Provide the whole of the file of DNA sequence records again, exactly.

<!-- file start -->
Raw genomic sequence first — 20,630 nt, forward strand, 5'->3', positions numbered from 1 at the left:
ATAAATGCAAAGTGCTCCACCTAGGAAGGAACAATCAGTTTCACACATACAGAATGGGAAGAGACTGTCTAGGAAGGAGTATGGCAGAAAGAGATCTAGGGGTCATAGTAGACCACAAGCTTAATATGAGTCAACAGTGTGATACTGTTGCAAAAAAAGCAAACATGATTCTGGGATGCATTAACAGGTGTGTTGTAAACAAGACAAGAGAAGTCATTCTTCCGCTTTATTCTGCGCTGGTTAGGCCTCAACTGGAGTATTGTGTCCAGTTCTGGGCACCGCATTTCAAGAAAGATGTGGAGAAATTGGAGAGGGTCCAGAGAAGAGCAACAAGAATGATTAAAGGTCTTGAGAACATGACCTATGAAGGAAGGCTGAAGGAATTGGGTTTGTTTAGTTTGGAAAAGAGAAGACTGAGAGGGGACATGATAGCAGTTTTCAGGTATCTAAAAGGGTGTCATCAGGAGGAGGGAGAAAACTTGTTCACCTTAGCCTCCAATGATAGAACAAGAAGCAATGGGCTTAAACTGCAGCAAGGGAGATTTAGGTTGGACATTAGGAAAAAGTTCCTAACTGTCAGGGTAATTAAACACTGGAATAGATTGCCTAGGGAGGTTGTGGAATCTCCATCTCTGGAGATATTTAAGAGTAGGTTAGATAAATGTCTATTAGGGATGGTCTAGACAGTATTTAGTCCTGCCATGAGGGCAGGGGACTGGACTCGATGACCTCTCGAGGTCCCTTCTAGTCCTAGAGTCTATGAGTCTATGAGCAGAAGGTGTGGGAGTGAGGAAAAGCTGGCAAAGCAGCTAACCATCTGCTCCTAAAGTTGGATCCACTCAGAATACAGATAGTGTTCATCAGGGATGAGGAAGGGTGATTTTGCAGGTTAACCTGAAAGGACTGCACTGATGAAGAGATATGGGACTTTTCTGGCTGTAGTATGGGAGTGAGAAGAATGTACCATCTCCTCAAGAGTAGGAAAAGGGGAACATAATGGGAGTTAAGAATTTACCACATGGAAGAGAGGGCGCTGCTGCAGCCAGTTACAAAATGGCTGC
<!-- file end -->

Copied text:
Raw genomic sequence first — 20,630 nt, forward strand, 5'->3', positions numbered from 1 at the left:
ATAAATGCAAAGTGCTCCACCTAGGAAGGAACAATCAGTTTCACACATACAGAATGGGAAGAGACTGTCTAGGAAGGAGTATGGCAGAAAGAGATCTAGGGGTCATAGTAGACCACAAGCTTAATATGAGTCAACAGTGTGATACTGTTGCAAAAAAAGCAAACATGATTCTGGGATGCATTAACAGGTGTGTTGTAAACAAGACAAGAGAAGTCATTCTTCCGCTTTATTCTGCGCTGGTTAGGCCTCAACTGGAGTATTGTGTCCAGTTCTGGGCACCGCATTTCAAGAAAGATGTGGAGAAATTGGAGAGGGTCCAGAGAAGAGCAACAAGAATGATTAAAGGTCTTGAGAACATGACCTATGAAGGAAGGCTGAAGGAATTGGGTTTGTTTAGTTTGGAAAAGAGAAGACTGAGAGGGGACATGATAGCAGTTTTCAGGTATCTAAAAGGGTGTCATCAGGAGGAGGGAGAAAACTTGTTCACCTTAGCCTCCAATGATAGAACAAGAAGCAATGGGCTTAAACTGCAGCAAGGGAGATTTAGGTTGGACATTAGGAAAAAGTTCCTAACTGTCAGGGTAATTAAACACTGGAATAGATTGCCTAGGGAGGTTGTGGAATCTCCATCTCTGGAGATATTTAAGAGTAGGTTAGATAAATGTCTATTAGGGATGGTCTAGACAGTATTTAGTCCTGCCATGAGGGCAGGGGACTGGACTCGATGACCTCTCGAGGTCCCTTCTAGTCCTAGAGTCTATGAGTCTATGAGCAGAAGGTGTGGGAGTGAGGAAAAGCTGGCAAAGCAGCTAACCATCTGCTCCTAAAGTTGGATCCACTCAGAATACAGATAGTGTTCATCAGGGATGAGGAAGGGTGATTTTGCAGGTTAACCTGAAAGGACTGCACTGATGAAGAGATATGGGACTTTTCTGGCTGTAGTATGGGAGTGAGAAGAATGTACCATCTCCTCAAGAGTAGGAAAAGGGGAACATAATGGGAGTTAAGAATTTACCACATGGAAGAGAGGGCGCTGCTGCAGCCAGTTACAAAATGGCTGC